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Utilities of gossip across organizational levels

Multilevel selection, free-riders, and teams

Abstract

Gossip is a subject that has been studied by researchers from an array of disciplines with various foci and methods. We measured the content of language use by members of a competitive sports team across 18 months, integrating qualitative ethnographic methods with quantitative sampling and analysis. We hypothesized that the use of gossip will vary significantly depending on whether it is used for self-serving or group-serving purposes. Our results support a model of gossip derived from multilevel selection theory that expects gossip to serve group-beneficial rules when rewards are partitioned at the group level on a scale that permits mutual monitoring. We integrate our case study with earlier studies of gossip conducted by anthropologists, psychologists, and management researchers.

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Correspondence to Kevin M. Kniffin.

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Kevin M. Kniffin studies cooperation within and among organizations. Kniffin is presently an Honorary Fellow of the University of Wisconsin-Madison’s Department of Anthropology. Kniffin has consulted for a variety of clients, including community-development organizations, labor unions, and credit unions.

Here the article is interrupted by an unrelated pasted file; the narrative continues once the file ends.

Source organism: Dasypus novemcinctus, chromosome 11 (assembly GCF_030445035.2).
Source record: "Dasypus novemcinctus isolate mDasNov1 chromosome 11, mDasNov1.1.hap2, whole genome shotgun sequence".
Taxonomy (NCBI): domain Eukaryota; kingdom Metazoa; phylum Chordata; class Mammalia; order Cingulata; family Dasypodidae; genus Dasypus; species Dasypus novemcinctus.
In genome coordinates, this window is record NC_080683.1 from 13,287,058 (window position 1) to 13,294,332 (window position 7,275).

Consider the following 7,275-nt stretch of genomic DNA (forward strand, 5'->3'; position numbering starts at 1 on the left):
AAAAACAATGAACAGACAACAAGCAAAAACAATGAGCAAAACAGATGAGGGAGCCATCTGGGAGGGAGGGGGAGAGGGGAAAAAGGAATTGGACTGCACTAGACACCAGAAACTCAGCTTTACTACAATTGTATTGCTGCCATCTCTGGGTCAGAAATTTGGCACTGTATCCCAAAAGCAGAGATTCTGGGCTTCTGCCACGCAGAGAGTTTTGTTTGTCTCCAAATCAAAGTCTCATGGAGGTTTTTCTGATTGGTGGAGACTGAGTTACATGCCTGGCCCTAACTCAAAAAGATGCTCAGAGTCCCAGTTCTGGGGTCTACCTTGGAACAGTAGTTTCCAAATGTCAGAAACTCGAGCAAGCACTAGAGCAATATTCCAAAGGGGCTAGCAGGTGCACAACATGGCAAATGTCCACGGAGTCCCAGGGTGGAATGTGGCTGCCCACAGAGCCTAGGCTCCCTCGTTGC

David Sloan Wilson is an evolutionary biologist interested in a broad range of issues relevant to human behavior. He has authored numerous articles and books, including most recently Darwin’s Cathedral: Evolution, Religion, and the Nature of Society (University of Chicago Press, 2002). Wilson is a professor of biological sciences and anthropology and Director of Evolutionary Studies (EvoS) at SUNY-Binghamton.

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Kniffin, K.M., Wilson, D.S. Utilities of gossip across organizational levels. Hum Nat 16, 278–292 (2005). https://doi.org/10.1007/s12110-005-1011-6

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  • DOI: https://doi.org/10.1007/s12110-005-1011-6

Key words

  • Gossip
  • Multilevel selection theory
  • Organizational behavior
  • Organizational levels
  • Social control